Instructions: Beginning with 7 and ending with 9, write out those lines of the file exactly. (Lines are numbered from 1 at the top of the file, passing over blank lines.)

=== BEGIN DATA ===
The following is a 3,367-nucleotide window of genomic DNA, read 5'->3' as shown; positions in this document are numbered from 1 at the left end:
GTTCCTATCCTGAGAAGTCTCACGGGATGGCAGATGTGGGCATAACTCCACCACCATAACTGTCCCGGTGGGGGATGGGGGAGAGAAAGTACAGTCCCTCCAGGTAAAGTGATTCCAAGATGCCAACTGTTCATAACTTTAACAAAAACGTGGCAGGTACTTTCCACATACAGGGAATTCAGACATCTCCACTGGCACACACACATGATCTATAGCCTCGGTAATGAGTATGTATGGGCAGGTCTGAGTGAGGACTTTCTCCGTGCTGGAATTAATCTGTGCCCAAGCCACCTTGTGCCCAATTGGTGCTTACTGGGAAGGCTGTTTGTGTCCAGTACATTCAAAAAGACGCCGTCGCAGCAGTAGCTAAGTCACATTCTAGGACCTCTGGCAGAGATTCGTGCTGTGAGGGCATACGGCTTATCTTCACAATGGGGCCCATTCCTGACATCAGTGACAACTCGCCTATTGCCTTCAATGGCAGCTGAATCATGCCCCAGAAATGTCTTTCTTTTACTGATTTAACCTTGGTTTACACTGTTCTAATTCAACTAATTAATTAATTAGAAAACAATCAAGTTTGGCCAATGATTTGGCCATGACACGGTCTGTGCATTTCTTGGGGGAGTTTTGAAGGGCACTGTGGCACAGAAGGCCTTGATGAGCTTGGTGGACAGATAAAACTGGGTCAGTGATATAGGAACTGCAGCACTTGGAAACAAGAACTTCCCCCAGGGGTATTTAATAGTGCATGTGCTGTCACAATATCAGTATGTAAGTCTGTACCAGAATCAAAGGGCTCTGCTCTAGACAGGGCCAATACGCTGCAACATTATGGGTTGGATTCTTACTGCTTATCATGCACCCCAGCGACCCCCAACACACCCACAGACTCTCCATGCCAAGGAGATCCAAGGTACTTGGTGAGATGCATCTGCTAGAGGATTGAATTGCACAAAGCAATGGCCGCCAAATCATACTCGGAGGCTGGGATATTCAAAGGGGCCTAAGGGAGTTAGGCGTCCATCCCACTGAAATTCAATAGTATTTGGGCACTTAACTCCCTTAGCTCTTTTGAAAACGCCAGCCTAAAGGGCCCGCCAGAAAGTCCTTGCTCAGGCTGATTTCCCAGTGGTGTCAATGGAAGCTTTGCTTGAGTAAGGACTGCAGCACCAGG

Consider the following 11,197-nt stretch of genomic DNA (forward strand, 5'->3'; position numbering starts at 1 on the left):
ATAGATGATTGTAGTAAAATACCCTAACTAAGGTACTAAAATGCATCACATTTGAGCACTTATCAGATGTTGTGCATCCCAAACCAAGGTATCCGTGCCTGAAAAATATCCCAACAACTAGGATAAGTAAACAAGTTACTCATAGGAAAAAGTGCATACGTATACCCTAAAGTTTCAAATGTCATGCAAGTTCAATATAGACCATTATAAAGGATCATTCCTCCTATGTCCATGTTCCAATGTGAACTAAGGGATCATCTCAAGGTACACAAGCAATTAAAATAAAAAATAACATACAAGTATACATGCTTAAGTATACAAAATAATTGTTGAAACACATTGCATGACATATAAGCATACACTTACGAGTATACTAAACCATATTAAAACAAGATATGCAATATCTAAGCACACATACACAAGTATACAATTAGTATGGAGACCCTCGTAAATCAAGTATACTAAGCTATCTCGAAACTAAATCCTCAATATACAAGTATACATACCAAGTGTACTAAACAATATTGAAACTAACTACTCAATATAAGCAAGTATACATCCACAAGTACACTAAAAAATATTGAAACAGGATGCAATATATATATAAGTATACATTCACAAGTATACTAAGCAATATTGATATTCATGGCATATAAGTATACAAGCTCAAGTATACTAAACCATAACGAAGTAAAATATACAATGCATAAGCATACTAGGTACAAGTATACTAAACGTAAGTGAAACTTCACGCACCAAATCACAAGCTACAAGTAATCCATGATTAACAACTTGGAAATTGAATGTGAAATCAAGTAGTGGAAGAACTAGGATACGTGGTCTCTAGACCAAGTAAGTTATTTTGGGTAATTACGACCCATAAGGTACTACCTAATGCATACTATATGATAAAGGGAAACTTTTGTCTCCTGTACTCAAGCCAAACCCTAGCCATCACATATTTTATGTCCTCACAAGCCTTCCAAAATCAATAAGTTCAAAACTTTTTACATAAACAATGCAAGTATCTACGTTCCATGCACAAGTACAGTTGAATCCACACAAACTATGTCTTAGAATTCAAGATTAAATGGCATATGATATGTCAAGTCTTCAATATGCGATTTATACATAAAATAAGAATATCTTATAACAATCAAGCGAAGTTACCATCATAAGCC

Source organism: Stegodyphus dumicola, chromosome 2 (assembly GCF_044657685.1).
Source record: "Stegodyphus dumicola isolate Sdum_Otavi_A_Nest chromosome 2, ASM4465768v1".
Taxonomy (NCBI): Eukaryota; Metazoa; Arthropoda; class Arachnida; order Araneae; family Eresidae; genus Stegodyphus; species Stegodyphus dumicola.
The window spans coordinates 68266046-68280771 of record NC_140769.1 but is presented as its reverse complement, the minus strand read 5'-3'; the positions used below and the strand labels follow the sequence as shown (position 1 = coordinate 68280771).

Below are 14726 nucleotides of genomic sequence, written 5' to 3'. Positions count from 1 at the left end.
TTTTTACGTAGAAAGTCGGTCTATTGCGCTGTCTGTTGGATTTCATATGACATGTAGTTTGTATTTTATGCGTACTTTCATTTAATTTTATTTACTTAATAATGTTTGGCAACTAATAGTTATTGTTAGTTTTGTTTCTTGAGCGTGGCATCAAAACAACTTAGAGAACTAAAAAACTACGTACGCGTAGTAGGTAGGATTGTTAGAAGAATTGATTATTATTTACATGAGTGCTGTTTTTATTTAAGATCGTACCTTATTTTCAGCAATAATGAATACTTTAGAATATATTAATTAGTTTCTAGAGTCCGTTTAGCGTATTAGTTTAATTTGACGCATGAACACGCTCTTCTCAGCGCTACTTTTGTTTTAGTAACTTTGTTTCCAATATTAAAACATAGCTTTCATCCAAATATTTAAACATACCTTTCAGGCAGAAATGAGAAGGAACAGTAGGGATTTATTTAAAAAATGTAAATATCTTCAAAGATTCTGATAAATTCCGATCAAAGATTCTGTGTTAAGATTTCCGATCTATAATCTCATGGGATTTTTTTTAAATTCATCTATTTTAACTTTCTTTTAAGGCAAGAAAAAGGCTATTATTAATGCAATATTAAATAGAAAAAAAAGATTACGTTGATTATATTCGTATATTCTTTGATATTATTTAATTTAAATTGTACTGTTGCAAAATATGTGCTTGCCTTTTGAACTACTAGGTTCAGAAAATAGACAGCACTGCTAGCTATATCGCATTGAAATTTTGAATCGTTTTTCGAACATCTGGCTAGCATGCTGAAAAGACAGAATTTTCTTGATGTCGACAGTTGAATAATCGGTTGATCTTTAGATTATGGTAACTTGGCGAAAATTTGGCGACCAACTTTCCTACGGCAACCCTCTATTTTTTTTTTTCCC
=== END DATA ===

Taxonomy (NCBI): Eukaryota; Metazoa; Arthropoda; class Arachnida; order Araneae; family Eresidae; genus Stegodyphus; species Stegodyphus dumicola.
The window spans coordinates 68266046-68280771 of record NC_140769.1 but is presented as its reverse complement, the minus strand read 5'-3'; the positions used below and the strand labels follow the sequence as shown (position 1 = coordinate 68280771).

Below are 14726 nucleotides of genomic sequence, written 5' to 3'. Positions count from 1 at the left end.